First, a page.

12 Days of Christmas - Day 5

On the fifth day of Christmas....

I received a precision screwdriver set.  This will be great for all those little tweaks and repairs.

Monday, December 13, 2010

12 Days of Christmas - Day 4

On the fourth day of Christmas....

I received batik charm squares and a little ruler.  These squares are going to be wonderful; I've been collecting batiks for a future applique project.  This ruler has sixteenths of an inch markers!  That'll be perfect miniatures.

Sunday, December 12, 2010

12 Days of Christmas - Day 3

On the third day of Christmas....

I received a lovely sewing set.  It has a pair of stork scissors, which I'd never tried before, along with a thimble and needles.

Saturday, December 11, 2010

12 Days of Christmas - Day 2

On the second day of Christmas....

I received a lovely bundle of batik charm squares and pre-wound bobbins all ready for a little stitching.

Friday, December 10, 2010

12 Days of Christmas - Day 1

The guild I belong to has been doing a 12 days of Christmas swap.  We did this for the first time last year and had such fun that we're doing it again.

Earlier in the year we picked names and have spent the rest of the year finding little gifts.  The names are a secret and we won't find out who has been giving us these lovely gifts until the very end.

The person who has been giving to me has been wrapping the gifts in fabric, so I have a double bonus of lovely fabric.

For day 1 I received a tape measure and this lovely printed panel to make ornaments.

Thursday, December 9, 2010

SSCS Received

A wonderful parcel arrived in the mail the other day.  My SSCS presents!

I have the wonderful Leanne to thank for these gifties.

Here is the amazing ornament.  She has done such fabulous stitching.  The little elf is such a sweetie.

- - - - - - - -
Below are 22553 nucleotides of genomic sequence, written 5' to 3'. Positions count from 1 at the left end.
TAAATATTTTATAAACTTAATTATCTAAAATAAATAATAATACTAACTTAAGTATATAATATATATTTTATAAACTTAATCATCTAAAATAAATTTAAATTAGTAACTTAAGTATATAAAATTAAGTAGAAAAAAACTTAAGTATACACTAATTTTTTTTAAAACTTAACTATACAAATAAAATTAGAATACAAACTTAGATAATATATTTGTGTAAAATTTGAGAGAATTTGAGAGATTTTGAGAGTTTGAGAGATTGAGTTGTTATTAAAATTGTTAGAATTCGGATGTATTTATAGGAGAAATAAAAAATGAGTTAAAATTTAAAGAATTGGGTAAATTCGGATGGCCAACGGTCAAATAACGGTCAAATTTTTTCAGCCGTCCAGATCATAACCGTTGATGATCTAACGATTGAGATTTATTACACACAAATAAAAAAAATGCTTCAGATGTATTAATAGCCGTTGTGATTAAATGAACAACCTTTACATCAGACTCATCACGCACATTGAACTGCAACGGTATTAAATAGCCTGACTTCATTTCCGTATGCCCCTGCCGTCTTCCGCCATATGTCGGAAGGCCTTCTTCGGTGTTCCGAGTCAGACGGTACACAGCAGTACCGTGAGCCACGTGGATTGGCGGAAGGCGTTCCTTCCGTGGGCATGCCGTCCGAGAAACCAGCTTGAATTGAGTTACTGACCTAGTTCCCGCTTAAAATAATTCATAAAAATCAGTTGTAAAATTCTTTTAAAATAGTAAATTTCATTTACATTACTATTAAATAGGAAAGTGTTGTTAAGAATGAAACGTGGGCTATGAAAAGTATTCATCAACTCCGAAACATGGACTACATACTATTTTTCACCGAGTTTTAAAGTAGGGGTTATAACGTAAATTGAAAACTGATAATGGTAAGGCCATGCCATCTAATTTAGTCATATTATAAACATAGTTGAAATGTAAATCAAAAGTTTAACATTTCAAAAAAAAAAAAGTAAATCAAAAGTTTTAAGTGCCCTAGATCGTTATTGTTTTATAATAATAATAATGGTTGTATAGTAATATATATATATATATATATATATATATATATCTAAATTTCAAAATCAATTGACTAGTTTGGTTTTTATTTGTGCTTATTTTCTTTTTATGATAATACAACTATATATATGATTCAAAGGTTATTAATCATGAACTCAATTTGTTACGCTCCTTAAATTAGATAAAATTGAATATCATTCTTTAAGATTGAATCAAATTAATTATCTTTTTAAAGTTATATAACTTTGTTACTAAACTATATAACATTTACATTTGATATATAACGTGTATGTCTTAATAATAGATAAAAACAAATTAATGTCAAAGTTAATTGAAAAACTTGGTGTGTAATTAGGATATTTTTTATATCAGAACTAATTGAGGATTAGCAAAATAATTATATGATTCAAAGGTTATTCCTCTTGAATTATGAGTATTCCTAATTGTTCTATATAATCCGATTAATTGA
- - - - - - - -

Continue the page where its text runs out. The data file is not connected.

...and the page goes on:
These wonderfully squishy gifts are tempting me, but I'll be good and wait until Christmas.

Thank you so much Leanne!

Wednesday, November 24, 2010


SSCS goodies are on their way!

So, if your name is ______ and you live in ______, keep an eye on the mailbox.

This poor neglected blog was very happy to hear that the Christmas crafting blackout is almost over.  Yeah!  And boy will there be lots to show after Christmas.

Saturday, October 30, 2010


I got to go to a retreat this past month.  It's was located a short drive out of town in a wonderful location.  This is what we were surrounded by.  Isn't it wonderful?

Here was our work room.  We had plenty of table space with good light.  We were able to allocate a few tables as cutting tables.  One of the ladies had these great wooden blocks to place under the table legs to raise the table up to a better height for cutting.  Our backs really appreciated it during the weekend.

The theme of retreat for me was Christmas presents, so I can't show anything I worked on.  But I got lots of SSCS gifts and other presents mostly done.

So, instead, I'll show you some of the wonderful projects other people did.